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How to Grow Strawberries in any Garden

How to Grow Strawberries in any Garden

Ripe strawberries are the epitome of summer – just add fresh cream and you’re onto a winner. Strawberries are incredibly easy to grow and you don’t need a large garden to get a bumper crop. Plant them in borders, pots, bags or even hanging baskets to enjoy delicious home-grown fruit all summer long.

Which type of strawberry should you choose?

‘Alice’ strawberry plants supplied as bare root runners.Image source: Thompson & Morgan

There are two main types of strawberry plants: summer-fruiting varieties and perpetual strawberries.

Summer-fruiting plants produce a lot of large strawberries over a two to three week period in the summer. To keep fruit coming for several months, plant a combination of early, mid and late cultivars. Each plant will produce fruit for about four years.

Perpetual strawberries (or everbearers) produce smaller fruits in regular flushes from early summer to early autumn. They’re a good choice if you don’t have lots of space, and are often planted alongside summer-fruiting varieties to prolong the season.

You can grow strawberries from seed, or buy them as plants in pots. You can also buy bare-rooted runners that look like pieces of root without many leaves. Most people buy their plants in pots or trays, as they can be planted straight away.

How to plant strawberries

Strawberries can be grown in hanging baskets.
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Strawberries like to be planted in a sunny position, sheltered from wind and frost. They prefer rich, fertile, well-drained soil that has been prepared with plenty of compost and a healthy dose of general fertiliser.

Traditionally, strawberries are planted into the ground in rows. Each plant should be about 30cm apart with enough space to move easily between the rows and pick the fruit.

First, dig a hole large enough for the plant. The crown should be at surface level - too deep and the plant will rot; too shallow and the plant will dry out and die. Firm in gently and water well.

If your soil is poor, or you don’t have space to plant this way, you can grow strawberries in vegetable trugs, pots or growing bags. Alternatively, hanging baskets also work well. But be sure not to overcrowd your plants or they won’t have the space or nutrients to thrive. A 12" hanging basket would contain three strawberry plants at most. Water-retaining granules prevent containers and hanging baskets from drying out too quickly.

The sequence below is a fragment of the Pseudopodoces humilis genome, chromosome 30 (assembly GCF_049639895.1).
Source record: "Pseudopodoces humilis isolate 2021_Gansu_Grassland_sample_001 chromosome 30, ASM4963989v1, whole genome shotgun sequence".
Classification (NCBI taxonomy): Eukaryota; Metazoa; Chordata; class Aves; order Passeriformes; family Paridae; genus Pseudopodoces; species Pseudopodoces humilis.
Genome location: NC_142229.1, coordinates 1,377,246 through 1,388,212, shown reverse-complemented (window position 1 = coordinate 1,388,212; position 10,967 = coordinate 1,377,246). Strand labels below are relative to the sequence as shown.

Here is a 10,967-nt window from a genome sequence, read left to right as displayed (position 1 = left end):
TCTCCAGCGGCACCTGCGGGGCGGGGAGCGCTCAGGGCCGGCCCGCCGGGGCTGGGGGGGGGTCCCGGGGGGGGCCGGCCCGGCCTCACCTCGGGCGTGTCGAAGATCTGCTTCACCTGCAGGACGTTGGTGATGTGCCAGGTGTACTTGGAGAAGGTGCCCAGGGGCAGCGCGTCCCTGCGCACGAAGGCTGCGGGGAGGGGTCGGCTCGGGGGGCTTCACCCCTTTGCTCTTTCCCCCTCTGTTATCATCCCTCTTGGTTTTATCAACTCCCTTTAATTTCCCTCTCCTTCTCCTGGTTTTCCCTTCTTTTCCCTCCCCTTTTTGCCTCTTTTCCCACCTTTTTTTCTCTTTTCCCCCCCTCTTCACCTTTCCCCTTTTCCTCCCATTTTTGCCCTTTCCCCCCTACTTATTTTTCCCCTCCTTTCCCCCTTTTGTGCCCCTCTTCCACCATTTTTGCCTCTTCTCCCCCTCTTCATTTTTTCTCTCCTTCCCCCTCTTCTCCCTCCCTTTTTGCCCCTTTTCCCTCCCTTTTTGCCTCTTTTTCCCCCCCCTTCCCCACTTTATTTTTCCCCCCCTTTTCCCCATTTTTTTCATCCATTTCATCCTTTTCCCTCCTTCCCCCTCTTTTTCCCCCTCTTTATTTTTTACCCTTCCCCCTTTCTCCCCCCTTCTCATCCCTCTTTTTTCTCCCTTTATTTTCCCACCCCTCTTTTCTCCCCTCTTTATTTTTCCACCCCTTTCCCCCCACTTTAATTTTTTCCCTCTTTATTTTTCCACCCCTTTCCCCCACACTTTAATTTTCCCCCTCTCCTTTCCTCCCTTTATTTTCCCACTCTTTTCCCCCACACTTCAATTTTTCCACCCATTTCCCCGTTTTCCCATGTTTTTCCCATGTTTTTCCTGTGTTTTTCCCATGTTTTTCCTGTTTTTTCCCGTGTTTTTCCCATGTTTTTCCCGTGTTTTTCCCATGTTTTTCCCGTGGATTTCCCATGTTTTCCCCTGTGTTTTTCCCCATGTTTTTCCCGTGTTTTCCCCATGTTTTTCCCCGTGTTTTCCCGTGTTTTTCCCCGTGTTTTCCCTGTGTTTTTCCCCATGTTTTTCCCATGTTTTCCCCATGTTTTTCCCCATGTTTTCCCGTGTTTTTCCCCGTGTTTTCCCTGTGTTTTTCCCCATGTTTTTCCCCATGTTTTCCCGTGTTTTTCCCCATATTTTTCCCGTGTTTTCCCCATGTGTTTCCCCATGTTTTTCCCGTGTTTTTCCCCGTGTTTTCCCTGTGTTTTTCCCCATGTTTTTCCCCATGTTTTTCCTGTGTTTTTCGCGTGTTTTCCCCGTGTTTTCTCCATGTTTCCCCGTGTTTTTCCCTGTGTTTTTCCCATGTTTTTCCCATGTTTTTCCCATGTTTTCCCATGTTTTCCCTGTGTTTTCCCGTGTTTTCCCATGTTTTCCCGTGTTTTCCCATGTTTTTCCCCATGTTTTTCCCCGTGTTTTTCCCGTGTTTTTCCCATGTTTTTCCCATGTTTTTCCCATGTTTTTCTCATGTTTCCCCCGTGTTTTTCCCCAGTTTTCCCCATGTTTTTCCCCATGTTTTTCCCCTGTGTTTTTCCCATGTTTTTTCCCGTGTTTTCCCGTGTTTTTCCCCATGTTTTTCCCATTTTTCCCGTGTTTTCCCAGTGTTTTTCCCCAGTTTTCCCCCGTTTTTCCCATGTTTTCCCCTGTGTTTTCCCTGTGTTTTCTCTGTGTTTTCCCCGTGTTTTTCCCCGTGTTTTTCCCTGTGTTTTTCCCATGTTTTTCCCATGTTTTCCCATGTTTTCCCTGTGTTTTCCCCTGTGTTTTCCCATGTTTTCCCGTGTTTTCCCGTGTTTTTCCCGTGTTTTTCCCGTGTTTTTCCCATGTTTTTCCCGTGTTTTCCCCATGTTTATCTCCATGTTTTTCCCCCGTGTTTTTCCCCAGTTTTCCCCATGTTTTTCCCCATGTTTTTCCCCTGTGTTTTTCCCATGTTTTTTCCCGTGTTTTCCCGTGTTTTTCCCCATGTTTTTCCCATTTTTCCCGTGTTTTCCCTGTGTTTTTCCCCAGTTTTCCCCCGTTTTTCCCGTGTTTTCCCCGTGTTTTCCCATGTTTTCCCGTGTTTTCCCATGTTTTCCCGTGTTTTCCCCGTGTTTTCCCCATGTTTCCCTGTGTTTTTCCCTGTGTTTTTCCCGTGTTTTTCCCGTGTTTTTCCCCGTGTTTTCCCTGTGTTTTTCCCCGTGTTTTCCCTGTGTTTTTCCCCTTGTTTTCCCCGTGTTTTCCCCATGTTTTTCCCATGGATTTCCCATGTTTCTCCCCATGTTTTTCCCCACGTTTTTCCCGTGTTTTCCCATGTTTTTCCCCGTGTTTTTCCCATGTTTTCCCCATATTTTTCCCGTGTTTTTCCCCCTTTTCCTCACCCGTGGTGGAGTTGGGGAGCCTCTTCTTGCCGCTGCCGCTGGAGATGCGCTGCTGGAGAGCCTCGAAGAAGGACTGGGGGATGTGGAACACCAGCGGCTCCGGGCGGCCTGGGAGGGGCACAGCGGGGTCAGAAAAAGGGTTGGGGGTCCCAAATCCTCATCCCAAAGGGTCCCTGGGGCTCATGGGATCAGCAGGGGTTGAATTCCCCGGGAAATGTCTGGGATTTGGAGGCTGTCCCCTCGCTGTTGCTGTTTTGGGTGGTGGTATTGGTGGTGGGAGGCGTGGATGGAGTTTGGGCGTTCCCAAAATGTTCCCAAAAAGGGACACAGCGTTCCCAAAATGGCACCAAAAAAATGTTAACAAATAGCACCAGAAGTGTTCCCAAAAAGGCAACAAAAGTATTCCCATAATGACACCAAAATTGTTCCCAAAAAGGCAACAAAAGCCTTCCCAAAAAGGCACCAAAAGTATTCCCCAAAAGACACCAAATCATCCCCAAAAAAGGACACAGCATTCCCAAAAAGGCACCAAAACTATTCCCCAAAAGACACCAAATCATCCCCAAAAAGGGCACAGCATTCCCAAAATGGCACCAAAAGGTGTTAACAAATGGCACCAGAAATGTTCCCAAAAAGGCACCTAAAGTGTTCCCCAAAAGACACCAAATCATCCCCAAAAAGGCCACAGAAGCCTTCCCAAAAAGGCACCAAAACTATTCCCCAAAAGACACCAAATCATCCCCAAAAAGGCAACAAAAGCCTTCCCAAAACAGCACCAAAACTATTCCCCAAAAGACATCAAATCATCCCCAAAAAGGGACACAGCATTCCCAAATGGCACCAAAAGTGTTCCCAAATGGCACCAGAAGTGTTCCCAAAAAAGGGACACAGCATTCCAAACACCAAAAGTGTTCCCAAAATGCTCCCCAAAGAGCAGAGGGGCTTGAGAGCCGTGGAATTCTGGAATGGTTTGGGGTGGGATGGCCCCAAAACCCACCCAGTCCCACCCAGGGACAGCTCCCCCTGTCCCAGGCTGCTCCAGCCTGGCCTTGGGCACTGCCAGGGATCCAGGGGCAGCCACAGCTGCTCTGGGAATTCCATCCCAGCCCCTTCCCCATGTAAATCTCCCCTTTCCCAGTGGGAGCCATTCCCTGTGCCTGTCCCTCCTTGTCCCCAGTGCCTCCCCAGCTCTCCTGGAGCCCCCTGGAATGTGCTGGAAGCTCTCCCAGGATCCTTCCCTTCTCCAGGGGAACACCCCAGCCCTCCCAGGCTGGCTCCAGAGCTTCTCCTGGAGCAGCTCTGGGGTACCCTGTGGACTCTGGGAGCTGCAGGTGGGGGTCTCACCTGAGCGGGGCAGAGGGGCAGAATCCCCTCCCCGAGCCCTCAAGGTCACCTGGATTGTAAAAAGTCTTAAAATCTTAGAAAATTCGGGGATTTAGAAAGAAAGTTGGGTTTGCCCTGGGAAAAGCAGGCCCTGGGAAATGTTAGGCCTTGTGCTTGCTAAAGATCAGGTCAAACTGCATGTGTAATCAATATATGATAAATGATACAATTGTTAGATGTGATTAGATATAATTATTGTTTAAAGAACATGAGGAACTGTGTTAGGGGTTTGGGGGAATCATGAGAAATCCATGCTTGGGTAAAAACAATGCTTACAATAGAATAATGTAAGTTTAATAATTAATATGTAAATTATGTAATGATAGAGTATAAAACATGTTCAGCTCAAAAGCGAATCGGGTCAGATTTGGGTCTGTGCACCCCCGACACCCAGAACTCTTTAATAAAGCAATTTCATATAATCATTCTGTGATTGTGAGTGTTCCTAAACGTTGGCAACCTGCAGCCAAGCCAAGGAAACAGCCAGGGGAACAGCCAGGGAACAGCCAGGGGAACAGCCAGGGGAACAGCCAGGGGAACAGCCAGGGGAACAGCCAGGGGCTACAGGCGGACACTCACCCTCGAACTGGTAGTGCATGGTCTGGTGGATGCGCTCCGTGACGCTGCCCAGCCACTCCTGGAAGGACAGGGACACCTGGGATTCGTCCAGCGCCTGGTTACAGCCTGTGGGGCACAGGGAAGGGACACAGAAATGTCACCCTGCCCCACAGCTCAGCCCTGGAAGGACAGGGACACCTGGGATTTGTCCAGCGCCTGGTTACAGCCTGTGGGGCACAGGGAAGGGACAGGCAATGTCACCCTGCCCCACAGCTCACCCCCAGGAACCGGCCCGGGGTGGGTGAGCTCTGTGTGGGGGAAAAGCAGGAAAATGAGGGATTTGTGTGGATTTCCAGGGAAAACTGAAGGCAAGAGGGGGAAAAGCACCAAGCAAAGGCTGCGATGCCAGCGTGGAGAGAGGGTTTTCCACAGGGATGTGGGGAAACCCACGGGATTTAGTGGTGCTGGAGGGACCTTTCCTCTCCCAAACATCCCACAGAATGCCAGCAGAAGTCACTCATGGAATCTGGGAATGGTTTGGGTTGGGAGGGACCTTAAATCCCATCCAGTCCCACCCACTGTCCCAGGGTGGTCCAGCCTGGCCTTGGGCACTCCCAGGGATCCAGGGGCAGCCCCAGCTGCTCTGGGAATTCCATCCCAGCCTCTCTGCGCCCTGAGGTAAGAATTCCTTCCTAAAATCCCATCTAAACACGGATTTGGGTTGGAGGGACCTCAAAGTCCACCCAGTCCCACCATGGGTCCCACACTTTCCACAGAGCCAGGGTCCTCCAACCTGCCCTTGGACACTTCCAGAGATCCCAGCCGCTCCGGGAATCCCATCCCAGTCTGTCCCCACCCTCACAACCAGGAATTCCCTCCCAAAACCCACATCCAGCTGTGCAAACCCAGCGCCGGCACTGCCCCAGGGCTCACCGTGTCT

When to plant strawberries

If you buy strawberries as plugs or in pots, you should plant them in April to May.
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If you buy your strawberry plants in pots, they’ll be available from late spring and can be planted straight away. If you’ve chosen summer-fruiting strawberries, plant them as soon as you get them home (April - May) and remove the first flowers if the plants are weak.

Plant perpetual strawberries in the autumn or early spring. But always remove the first flush of flowers to make the plant stronger and healthier.

Bare root runners should be planted in autumn or late spring. Don’t plant them in winter, the ground is too cold and wet.

How to care for strawberries

A soft, dry mat of straw will protect your strawberries as they grow.
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Water your newly planted strawberries regularly until they get established. Then water them carefully during dry spells, but avoid wetting the crowns and fruit.

Every spring, give your plants a good dose of all purpose fertiliser and use a liquid potash feed (tomato feed is ideal) every 7 days during the growing season. Once the fruits start to appear, tuck straw or a mat underneath to keep them clean and free from rot.

You don’t want all your hard work to be spoiled at the 11th hour - birds love strawberries so protect them with mesh during the growing season.

Once your summer-fruiting strawberries have finished cropping, cut the old leaves back so fresh leaves can develop. Do the same for perpetual strawberries at the end of the season. Remove the protective straw or mat, and take down any netting, to prevent disease and allow birds to feed on pests.

Strawberry varieties to try

Early cropping summer strawberries

HONEOYE: Orange-red to red berry with firm texture. Slightly less sweet.

VIBRANT: Red firm fruit with sweet, aromatic flavour.

Mid-season cropping summer strawberries

ALICE: very popular sweet and juicy bright red berries from mid-June.

CAMBRIDGE FAVOURITE: flavoursome, sweet red fruits from late June.

PEGASUS: Soft, juicy and sweet fruit from late June.

Late-season cropping summer strawberries

FLORENCE: Large, bright, glossy fruits with good flavour from mid-July.

SYMPHONY: Sweet, highly rated fruit, deep red, from mid to late July.

Perpetual strawberries

AROMEL: Popular, delicious fruit.

MARA DE BOIS: Intensely flavoured fruit similar to that of wild strawberries.

We hope you’ll enjoy growing and eating homegrown strawberries throughout the summer and into the autumn. And if you’re lucky enough to get a glut, make jam to see you through the dark days of winter until your strawberry plants spring back into life once more.

Lead image: Shutterstock

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